(Link to Twitter thread) Chapter Nine: Mrs Lynde is Properly Horrified
So, remember Mrs Rachel Lynde from the first chapter? After Anne has been at Green Gables for two weeks, she’s arrived to… snoop, basically, because she’s nosy. She’s been unable to do so until now due to “grippe” aka the flu. Editing Laina: Like actual influenza – it was quite serious.
Also it’s probably June now. Editing Laina: Probably almost July.
Anne has been exploring Green Gables and the surrounding area and is seriously in love with the nature, which is described wonderfully. She has time to play like a normal kid, and that might be a first for her. She talks the ears off Matthew and Marilla about what she sees. Matthew enjoys her chatter and Marilla permits until she finds “herself becoming too interested in it” which is kind of adorable.
Mrs Rachel spends a great deal of time talking to Marilla about her illness in great detail. And it’s so funny how the narrative clearly doesn’t like her. Mrs Rachel asks if they couldn’t send Anne back. Marilla says probably, but they decided not to because Matthew took a fancy to her. And Marilla admits that though she has her faults, the house seems different already and Anne is a “bright little thing”. Marilla didn’t actually mean to say all that, but she saw the disapproval in Mrs Rachel’s eyes.
Another piece of evidence for that “Secret Soft Spots of Marilla Cuthbert” essay.
Mrs Rachel tries to fearmonger more about how “a child like that” will turn out ending with “but I don’t want to discourage you”. Marilla dryly responds that she’s not discouraged, and says, “When I make up my mind to do a thing, it stays made up.”
Which is basically what I’ve been saying for a while. That is very much one of the foundations of Marilla’s personality.
Anne comes in from playing and Mrs Rachel, having heard how much they like this child and how highly they think of her, immediately calls her ugly. Lovely woman. Should go meet up with a Mrs Thomas and Mrs Hammond. I’m sure they’d get along wonderfully.
The narrative gets sarcastic here in the best way possible. “Mrs Rachel was one of those delightful and popular people who pride themselves on speaking their mind without fear or favour.”
Also, seriously, you’re going to insult her for being skinny? She’s an ORPHAN. Maybe take a hint that she hasn’t had enough to eat over her life.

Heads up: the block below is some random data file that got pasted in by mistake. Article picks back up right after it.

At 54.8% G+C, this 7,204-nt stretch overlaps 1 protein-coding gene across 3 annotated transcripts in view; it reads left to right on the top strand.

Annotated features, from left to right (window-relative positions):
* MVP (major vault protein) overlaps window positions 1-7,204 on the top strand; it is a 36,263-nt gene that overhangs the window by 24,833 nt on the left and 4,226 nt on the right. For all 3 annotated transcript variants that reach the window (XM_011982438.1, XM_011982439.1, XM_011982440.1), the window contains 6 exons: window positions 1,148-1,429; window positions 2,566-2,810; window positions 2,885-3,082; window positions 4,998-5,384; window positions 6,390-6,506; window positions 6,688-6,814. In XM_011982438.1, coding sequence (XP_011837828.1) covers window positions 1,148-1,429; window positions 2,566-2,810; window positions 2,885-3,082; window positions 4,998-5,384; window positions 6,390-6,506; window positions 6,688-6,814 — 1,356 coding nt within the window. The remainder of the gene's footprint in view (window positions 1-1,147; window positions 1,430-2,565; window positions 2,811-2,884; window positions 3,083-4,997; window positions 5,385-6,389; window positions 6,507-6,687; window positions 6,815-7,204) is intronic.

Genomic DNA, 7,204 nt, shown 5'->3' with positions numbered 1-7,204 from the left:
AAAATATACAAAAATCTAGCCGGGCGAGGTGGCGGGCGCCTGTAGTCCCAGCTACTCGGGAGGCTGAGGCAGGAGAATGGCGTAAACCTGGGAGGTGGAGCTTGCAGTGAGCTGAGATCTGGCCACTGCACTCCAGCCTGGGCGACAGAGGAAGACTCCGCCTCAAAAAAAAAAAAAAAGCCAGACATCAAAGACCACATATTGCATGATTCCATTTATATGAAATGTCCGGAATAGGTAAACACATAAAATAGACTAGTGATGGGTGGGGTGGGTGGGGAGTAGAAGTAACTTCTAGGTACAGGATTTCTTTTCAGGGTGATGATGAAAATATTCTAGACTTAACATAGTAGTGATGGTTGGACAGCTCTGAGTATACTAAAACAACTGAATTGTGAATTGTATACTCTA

This is a part I really don’t like. Anne calls her “fat and clumsy” and the narrative describes her as “always waddling”. If it’s not okay for Mrs Rachel to insult Anne for her weight, then it’s not okay for Anne to insult Mrs Rachel for HER weight. It’s just very unnecessary.
Anne is reasonably angry though! She declares she hates Mrs Rachel and asks how dare she be so rude. Also reasonably, Marilla sends Anne to her room. Then, rather unexpectedly (to herself), she scolds Mrs Rachel for insulting Anne’s looks! Marilla says Anne needs to have a talking to, but Mrs Rachel WAS too hard on her.
And this I think is again very reasonable. Anne really can’t go around yelling at everyone who insults her, because, unfairly or not, she will get a reputation that way. Yeah it kinda sucks, but that is kind of part of Marilla’s responsibilities in raising a child, is teaching her this kind of stuff.
(Child death/child abuse tw) Mrs Rachel has “brought up ten children and buried two” and she suggests whipping Anne with a birch switch instead of the talking-to Marilla has planned.
Mrs Rachel leaves in a huff and Marilla goes to talk to Anne. Marilla is more embarassed than anything and has no idea how to punish Anne. She points out Anne has called herself everything Mrs Rachel said. Anne replies there’s a difference between saying a thing yourself and having others say it because you hope others don’t think it so.
Suddenly Marilla remembers a time when she overheard an aunt say, “what a pity she is such a dark, homely little thing”. It’s a memory that has taken until she was fifty to not hurt so much. She admits Mrs Rachel wasn’t right in saying what she did, but Anne can’t be rude back.
Again, I don’t think this is unreasonable.
There’s a time and a place for everything. Anne’s temper can be a tool when something really unjust is happening, but if you fly off the handle every time someone insults you even a little, people are going to judge you for that. And maybe that’s not that unfair? If someone calls you a name and you beat them up, say, you’re not in the right because you were insulted.
And honestly Anne needs to learn the balance.
As punishment, Marilla decides that Anne must go and apologize to Mrs Rachel and ask for her forgiveness. This is a very fitting punishment because it’s the absolute last thing Anne wants to do. And this is a relatively small stakes thing!
I actually think this is a pretty good example? Almost a natural consequence. If Anne has to apologize to a neighbour to smooth things over, and really doesn’t like that, maybe it’ll make her think about whether the next time is WORTH losing her temper.
Anne very dramatically says she can’t. Seriously, she says they can lock her in a damp, dark dungeon with toads and snakes before she’ll do it! Marilla dryly says they’re not in the habit of doing that and dungeons are scarce in Avonlea so she’ll stay in her room
Marilla leaves Anne in her room and she’s as angry with herself as with Anne because every time she remembers the look on Mrs Rache’s face, she finds herself wanting to laugh about it.
And that’s where we end the chapter! And I’m just going to leave it here that each of these chapter recaps take at least an hour, usually more like 2 hours, to do. So if you appreciate them, maybe drop a tip in ye ol’ tip jar.